Louise

Title: Re: historical accuracy/ethics question regarding writing books
Post by: Puppylove on May 02, 2008, 12:03:06 PM
Thanks for the information, Louise!

I look forward to reading Ms. Rappaport's work. Hopefully it will prove definitive (insofar as any history book can be definitive, of course)! Understanding that previous writers were working with the information available at the time, I feel Massie did not go far enough, while King & Wilson went too far. (And, although peripherally related only, Kurth's book lost the plot completely).

Jenn
Title: Re: historical accuracy/ethics question regarding writing books
Post by: historyfan on January 25, 2009, 10:54:10 PM
Below, there is a discussion in the thread about The Tsarina's Daughter by Carolly Erickson, about how an author should treat historical characters that actually existed in life.

It was generally opined that if one is writing fiction, one should stick to fictional characters, unless they plan on keeping to a person's true personality and historical fact about their life.

Do you believe that same criteria extends to an author of books for children (ie a target audience of ages 5-7)?

Or are those types of authors given a little more freedom due to the limited amount of text in those books?
Title: Re: historical accuracy/ethics question regarding writing books
Post by: Sarushka on January 25, 2009, 11:15:59 PM
It was generally opined that if one is writing fiction, one should stick to fictional characters, unless they plan on keeping to a person's true personality and historical fact about their life.

Do you believe that same criteria extends to an author of books for children (ie a target audience of ages 5-7)?

Absolutely.
Title: Re: historical accuracy/ethics question regarding writing books
Post by: lostromanovfiles on January 25, 2009, 11:18:30 PM
I agree with that. A historical fiction writer can use a fictional character to reveal or explain certain things about a real person. Changing a real historical person out of thier true form is questionable. I think that it would have to be done in good taste, with a specific and important goal in mind, and when no other solution is possible.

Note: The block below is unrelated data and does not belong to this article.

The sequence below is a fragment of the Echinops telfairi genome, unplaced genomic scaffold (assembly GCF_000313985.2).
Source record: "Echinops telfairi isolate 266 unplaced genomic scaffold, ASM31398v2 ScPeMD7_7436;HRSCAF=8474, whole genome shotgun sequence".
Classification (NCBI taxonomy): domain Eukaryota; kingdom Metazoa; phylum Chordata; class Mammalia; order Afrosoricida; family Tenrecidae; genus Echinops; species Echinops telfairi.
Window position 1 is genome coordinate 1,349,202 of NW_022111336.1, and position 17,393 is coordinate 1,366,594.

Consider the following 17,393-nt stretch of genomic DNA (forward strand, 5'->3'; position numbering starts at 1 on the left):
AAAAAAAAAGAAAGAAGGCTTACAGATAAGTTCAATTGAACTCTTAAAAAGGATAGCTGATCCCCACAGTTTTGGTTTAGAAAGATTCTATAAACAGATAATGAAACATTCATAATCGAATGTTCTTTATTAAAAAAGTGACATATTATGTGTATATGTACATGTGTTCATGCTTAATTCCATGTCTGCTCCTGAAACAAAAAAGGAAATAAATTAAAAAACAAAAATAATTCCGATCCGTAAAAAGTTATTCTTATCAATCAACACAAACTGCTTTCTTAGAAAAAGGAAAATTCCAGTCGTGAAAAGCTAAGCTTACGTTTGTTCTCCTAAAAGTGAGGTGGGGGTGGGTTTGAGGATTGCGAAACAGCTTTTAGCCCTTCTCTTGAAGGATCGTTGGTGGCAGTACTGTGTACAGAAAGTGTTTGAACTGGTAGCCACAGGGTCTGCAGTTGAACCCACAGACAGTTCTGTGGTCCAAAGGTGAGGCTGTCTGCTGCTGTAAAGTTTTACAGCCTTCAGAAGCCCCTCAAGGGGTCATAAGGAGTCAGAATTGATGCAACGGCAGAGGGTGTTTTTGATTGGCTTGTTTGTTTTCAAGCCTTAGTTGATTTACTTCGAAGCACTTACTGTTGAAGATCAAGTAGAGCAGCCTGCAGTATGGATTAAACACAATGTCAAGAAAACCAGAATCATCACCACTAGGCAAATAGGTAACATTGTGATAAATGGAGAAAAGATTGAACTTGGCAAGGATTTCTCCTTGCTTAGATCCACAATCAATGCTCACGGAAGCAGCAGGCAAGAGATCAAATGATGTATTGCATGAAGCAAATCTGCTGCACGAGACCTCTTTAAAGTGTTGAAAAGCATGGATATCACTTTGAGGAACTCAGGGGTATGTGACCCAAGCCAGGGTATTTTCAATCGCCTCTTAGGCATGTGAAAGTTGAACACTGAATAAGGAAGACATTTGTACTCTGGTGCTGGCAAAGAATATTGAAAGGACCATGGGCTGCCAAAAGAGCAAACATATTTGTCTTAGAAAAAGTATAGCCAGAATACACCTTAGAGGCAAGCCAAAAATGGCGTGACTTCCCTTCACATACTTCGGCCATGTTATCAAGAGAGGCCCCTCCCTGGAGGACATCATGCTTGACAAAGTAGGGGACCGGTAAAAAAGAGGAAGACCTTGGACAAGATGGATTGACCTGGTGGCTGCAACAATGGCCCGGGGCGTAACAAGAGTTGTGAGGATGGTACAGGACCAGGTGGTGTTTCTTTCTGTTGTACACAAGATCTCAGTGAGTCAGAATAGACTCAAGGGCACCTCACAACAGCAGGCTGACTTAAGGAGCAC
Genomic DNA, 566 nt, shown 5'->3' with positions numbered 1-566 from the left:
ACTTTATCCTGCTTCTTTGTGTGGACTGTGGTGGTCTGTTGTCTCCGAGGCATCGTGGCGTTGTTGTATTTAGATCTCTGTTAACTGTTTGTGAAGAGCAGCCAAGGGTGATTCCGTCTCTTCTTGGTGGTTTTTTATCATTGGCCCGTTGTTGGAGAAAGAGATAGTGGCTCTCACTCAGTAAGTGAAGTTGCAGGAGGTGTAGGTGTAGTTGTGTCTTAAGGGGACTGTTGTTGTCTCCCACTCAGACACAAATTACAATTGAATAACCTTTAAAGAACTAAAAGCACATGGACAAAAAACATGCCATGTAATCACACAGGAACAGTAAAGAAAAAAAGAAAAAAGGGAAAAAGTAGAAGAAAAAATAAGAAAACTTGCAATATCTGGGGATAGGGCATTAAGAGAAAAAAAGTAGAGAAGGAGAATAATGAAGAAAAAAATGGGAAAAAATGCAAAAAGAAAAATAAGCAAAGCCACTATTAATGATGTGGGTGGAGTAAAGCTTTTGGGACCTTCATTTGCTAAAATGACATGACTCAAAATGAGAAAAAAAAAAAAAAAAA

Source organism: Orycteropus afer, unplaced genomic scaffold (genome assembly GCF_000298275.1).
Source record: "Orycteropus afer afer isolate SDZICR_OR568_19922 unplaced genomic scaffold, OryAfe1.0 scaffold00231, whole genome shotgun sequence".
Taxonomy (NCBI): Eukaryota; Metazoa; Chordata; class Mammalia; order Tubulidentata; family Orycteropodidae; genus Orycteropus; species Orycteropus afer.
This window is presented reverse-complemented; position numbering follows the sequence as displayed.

Title: Re: historical accuracy/ethics question regarding writing books
Post by: Ilana on January 26, 2009, 10:55:06 AM
I know that for THE ROYAL MOB, I stuck with the characters as closely as possible.  Obviously, I made up conversations and I fudged on exactly three things that I can recall.  Otherwise, I stuck to the facts... and from the feedback I got, it served me well.  Also, I feel that when you write historical fiction, you serve people better if, as I used to do when I was a child, they go to look up the facts, you aren't too off base.  I used to feel so deceived when it turned out the characters I had grown to love were totally different to what the author had represented.  That was just me, though, and I don't see that as any hard and fast rule.  It was just what I've been comfortable with over the years.
Title: Re: historical accuracy/ethics question regarding writing books
Post by: lostromanovfiles on January 26, 2009, 01:07:28 PM
I did rather enjoy "The Man From St Petersberg" by Ken Follet. He did take a little liberty with it, but I thought that it helped him to take the story where it needed to go, and possibly no other way would have worked. What did you think of it?
Title: Re: historical accuracy/ethics question regarding writing books
Post by: Gabriella on January 26, 2009, 04:59:34 PM
In general I agree that a historical fiction writer can use a fictional character to reveal or explain certain things about a real person. There are many good examples. I also made good expierence with authors who wrote historical fiction about real historical persons like the following.

In the 1980ies and 1990ies I had read some books written by Eleanor Alice Burford (1906-1993). She wrote historical fiction under different pen-names, the best-know are "Victoria Holt" and "Jaen Plaidy".

Under the pen-name "Jean Plaidy" she wrote many historical novels about European Royals among them  the Tudors, the Stuarts, the French Queen Catherine de Medici, Queen Victoria and many others. The ones I had read made me curious to learn more about the  historical persons and so I also read non-fiction about them and their times.

Comparing those historical novels with the non-fiction I read about the same subject from my point of view she did a good job. They were very accurate and well researched.
Title: Re: historical accuracy/ethics question regarding writing books
Post by: Ilana on January 26, 2009, 05:46:54 PM
She was one of my favorites growing up.

She also wrote a series called "The Daughters of England" where she traced a family from Tudor to almost modern times...they were always enmeshed in the events of the day, and one learned a lot of history from those as well.  Those were written under the name Philippa Carr.  I highly recommend!
Title: Re: historical accuracy/ethics question regarding writing books
Post by: historyfan on January 26, 2009, 07:34:54 PM
Thank you, everyone.  Especially the poster who replied about looking up characters to do further research and being disappointed that they were misrepresented.  That makes sense, even if the child in question is reading a bedtime story with their mom or dad and having that character stick in their head for ten years.
Title: Re: historical accuracy/ethics question regarding writing books
Post by: Talya on April 13, 2010, 11:42:54 PM
I have Alexandra (Tsarina) by Carolly Erickson and I wondered if the lace story was true. I'm sorry if this has been discussed here but I was wondering on it.